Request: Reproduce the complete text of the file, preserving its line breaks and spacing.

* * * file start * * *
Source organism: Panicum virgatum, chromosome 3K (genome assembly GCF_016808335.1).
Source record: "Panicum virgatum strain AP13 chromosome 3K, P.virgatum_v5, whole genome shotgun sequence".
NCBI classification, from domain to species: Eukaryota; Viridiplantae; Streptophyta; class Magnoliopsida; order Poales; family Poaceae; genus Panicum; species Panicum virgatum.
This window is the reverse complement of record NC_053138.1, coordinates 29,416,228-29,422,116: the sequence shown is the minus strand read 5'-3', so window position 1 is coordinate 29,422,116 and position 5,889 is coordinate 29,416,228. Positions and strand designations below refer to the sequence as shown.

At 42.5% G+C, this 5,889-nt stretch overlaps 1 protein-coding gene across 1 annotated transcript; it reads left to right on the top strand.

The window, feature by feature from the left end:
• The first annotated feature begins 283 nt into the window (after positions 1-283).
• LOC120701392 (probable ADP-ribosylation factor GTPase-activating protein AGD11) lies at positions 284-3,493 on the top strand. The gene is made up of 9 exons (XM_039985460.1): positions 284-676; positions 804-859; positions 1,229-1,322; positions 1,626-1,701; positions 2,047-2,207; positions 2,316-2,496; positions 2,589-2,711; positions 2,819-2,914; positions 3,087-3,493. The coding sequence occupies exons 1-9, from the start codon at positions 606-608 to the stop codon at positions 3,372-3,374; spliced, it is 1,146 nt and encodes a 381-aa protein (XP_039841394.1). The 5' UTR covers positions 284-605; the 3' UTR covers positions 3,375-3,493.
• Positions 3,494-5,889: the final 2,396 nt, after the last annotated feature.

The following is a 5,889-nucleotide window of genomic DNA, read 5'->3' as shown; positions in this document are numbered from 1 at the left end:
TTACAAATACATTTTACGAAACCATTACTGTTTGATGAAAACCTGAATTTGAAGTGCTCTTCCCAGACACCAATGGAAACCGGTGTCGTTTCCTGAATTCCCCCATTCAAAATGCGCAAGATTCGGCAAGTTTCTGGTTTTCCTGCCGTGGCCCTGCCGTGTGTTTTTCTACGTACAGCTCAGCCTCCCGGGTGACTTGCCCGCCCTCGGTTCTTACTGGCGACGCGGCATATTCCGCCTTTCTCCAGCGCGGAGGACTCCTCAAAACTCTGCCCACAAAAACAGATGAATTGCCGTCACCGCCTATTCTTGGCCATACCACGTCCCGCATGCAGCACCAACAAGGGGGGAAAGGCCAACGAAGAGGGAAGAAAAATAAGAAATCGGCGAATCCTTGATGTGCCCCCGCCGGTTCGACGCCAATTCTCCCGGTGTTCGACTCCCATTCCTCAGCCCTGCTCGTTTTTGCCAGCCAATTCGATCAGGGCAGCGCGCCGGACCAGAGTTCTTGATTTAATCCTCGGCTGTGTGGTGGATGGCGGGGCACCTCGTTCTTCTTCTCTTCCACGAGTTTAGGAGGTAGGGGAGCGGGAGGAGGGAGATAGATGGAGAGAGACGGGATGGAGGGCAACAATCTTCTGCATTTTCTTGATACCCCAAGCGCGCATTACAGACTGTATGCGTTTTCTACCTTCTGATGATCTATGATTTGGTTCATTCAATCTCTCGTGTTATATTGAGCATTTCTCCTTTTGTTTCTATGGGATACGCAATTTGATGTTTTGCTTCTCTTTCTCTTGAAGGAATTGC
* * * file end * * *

Source organism: Panicum virgatum, chromosome 3K (genome assembly GCF_016808335.1).
Source record: "Panicum virgatum strain AP13 chromosome 3K, P.virgatum_v5, whole genome shotgun sequence".
NCBI classification, from domain to species: Eukaryota; Viridiplantae; Streptophyta; class Magnoliopsida; order Poales; family Poaceae; genus Panicum; species Panicum virgatum.
This window is the reverse complement of record NC_053138.1, coordinates 29,416,228-29,422,116: the sequence shown is the minus strand read 5'-3', so window position 1 is coordinate 29,422,116 and position 5,889 is coordinate 29,416,228. Positions and strand designations below refer to the sequence as shown.

At 42.5% G+C, this 5,889-nt stretch overlaps 1 protein-coding gene across 1 annotated transcript; it reads left to right on the top strand.

The window, feature by feature from the left end:
• The first annotated feature begins 283 nt into the window (after positions 1-283).
• LOC120701392 (probable ADP-ribosylation factor GTPase-activating protein AGD11) lies at positions 284-3,493 on the top strand. The gene is made up of 9 exons (XM_039985460.1): positions 284-676; positions 804-859; positions 1,229-1,322; positions 1,626-1,701; positions 2,047-2,207; positions 2,316-2,496; positions 2,589-2,711; positions 2,819-2,914; positions 3,087-3,493. The coding sequence occupies exons 1-9, from the start codon at positions 606-608 to the stop codon at positions 3,372-3,374; spliced, it is 1,146 nt and encodes a 381-aa protein (XP_039841394.1). The 5' UTR covers positions 284-605; the 3' UTR covers positions 3,375-3,493.
• Positions 3,494-5,889: the final 2,396 nt, after the last annotated feature.

The following is a 5,889-nucleotide window of genomic DNA, read 5'->3' as shown; positions in this document are numbered from 1 at the left end:
TTACAAATACATTTTACGAAACCATTACTGTTTGATGAAAACCTGAATTTGAAGTGCTCTTCCCAGACACCAATGGAAACCGGTGTCGTTTCCTGAATTCCCCCATTCAAAATGCGCAAGATTCGGCAAGTTTCTGGTTTTCCTGCCGTGGCCCTGCCGTGTGTTTTTCTACGTACAGCTCAGCCTCCCGGGTGACTTGCCCGCCCTCGGTTCTTACTGGCGACGCGGCATATTCCGCCTTTCTCCAGCGCGGAGGACTCCTCAAAACTCTGCCCACAAAAACAGATGAATTGCCGTCACCGCCTATTCTTGGCCATACCACGTCCCGCATGCAGCACCAACAAGGGGGGAAAGGCCAACGAAGAGGGAAGAAAAATAAGAAATCGGCGAATCCTTGATGTGCCCCCGCCGGTTCGACGCCAATTCTCCCGGTGTTCGACTCCCATTCCTCAGCCCTGCTCGTTTTTGCCAGCCAATTCGATCAGGGCAGCGCGCCGGACCAGAGTTCTTGATTTAATCCTCGGCTGTGTGGTGGATGGCGGGGCACCTCGTTCTTCTTCTCTTCCACGAGTTTAGGAGGTAGGGGAGCGGGAGGAGGGAGATAGATGGAGAGAGACGGGATGGAGGGCAACAATCTTCTGCATTTTCTTGATACCCCAAGCGCGCATTACAGACTGTATGCGTTTTCTACCTTCTGATGATCTATGATTTGGTTCATTCAATCTCTCGTGTTATATTGAGCATTTCTCCTTTTGTTTCTATGGGATACGCAATTTGATGTTTTGCTTCTCTTTCTCTTGAAGGAATTGC